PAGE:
Assumption Parish is a twenty-four seven Parish and, if you have spent even a few moments in our very public Rectory you know that the phone rarely stops ringing.  Thanks be to God!  For we are doing His work, unceasingly and, we are grateful for it!  We want to continue doing it and doing it to the fullest!
Just like any family, we have made significant cutbacks to our budget, requiring staff to take salary cuts and even letting staff members go.  You’ve heard this story time and time again—everyone is cutting back—businesses large and small, local governments and municipalities, everyone.  And, I know, even some of you sitting here have been affected by downsizing companies, losing your own job.   It is hard.
And, yet, I come to you at the same time humbly and boldly to ask that you commit to digging deeper—digging deeper financially to be sure, but digging deeper spiritually as well.  Pray fervently for our parish; God listens and answers prayers; we know that.  And, I ask you to please prayerfully consider carefully my request to participate in our Increased Giving Campaign, Sharing Our Gifts.  To make a real difference, all one family really need do is increase their weekly donation by a small amount.  The Bible speaks of tithing as giving 10% of our gross income to the Church; if all our families were to give 5%, we would be able to meet our expenses and then some.  For our collections to go up 30%, a parishioner who now gives $10 per week would now give $13.  Three dollars more, less than the price of one of those fancy coffees we all enjoy!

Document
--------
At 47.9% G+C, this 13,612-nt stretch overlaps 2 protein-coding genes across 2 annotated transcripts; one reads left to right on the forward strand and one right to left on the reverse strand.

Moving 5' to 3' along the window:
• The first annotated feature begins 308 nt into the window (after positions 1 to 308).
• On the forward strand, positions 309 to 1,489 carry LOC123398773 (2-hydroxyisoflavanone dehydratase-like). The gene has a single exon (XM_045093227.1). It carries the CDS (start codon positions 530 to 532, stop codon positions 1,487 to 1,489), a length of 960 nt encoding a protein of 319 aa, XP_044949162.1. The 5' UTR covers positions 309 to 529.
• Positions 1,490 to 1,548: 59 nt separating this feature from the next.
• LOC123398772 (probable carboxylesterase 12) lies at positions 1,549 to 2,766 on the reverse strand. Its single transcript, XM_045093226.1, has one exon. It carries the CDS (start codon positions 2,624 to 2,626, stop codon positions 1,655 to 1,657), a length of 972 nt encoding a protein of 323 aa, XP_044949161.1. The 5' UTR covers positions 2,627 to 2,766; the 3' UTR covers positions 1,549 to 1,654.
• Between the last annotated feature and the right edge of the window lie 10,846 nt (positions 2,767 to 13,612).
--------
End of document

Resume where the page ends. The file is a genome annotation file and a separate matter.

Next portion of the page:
This is our family!  This is our home!  The home where we come to welcome our children into the Christian community, the home where we come to share the Eucharistic feast, the home where we come to wed our beloved and, the home where we tearfully, yet joyfully say good bye to those we love.  We come home to fulfill the greatest desire of our hearts—to know Him better, to serve Him more faithfully, to love Him more deeply!  Our God is worth all we can give.  He cannot be outdone in generosity; what you give to Him will come back to you measure for measure; you can be assured of it!

Friday, October 14, 2011

Happy Feast of St. Francis of Assisi!

Catholic Peekskill celebrated the Feast Day of St. Francis of Assisi this past Saturday when nearly 50 pets—dogs, cats, birds and even a gecko—gathered along with their owners to receive a special blessing in honor of this patron saint of animals and ecology. 
St. Francis was one of seven children born to a wealthy family in the town of Assisi, Italy in 1182.  His early life was characterized by this privilege but, while serving as a soldier, it is said he had a vision which directed him back to his hometown where he then renounced all his worldliness and went about “emptying” his life, trying in every way possible but, most especially, in his solidarity with the poor, to imitate the life of Christ.
St. Francis founded both the Franciscan Order as well as the Poor Clare Order of religious sisters.  And, we in Catholic Peekskill, have a connection to St. Francis through our friends the Franciscan Sisters of the Sacred Heart who helped to found our beloved Assumption School in 1907.
Many of the stories that surround the life of St. Francis speak of his love of animals.  He believed that all of nature was a mirror of God and called all creatures his “brothers and sisters.” 
And, so, the Church gives us the wonderful tradition of blessing our pets.  Would you believe we can learn a lot from our pets about how to imitate Christ in our own lives?  How about unconditional love?  How about companionship both quiet and playful?  How about service?  How about obedience?  All characteristics of the pet/owner relationship. 
St. Francis taught us so much about peace, forgiveness and the love that transcends all others—the love of Christ!

The Blessing of the Animals
Blessed are you, Lord God, maker of all living creatures. You called forth fish in the sea, birds in the air and animals on the land. You inspired St. Francis to call all of them his brothers and sisters. We ask you to bless this pet. By the power of your love, enable it to live according to your plan. May we always praise you for all your beauty in creation. Blessed are you, Lord our God, in all your creatures! Amen.”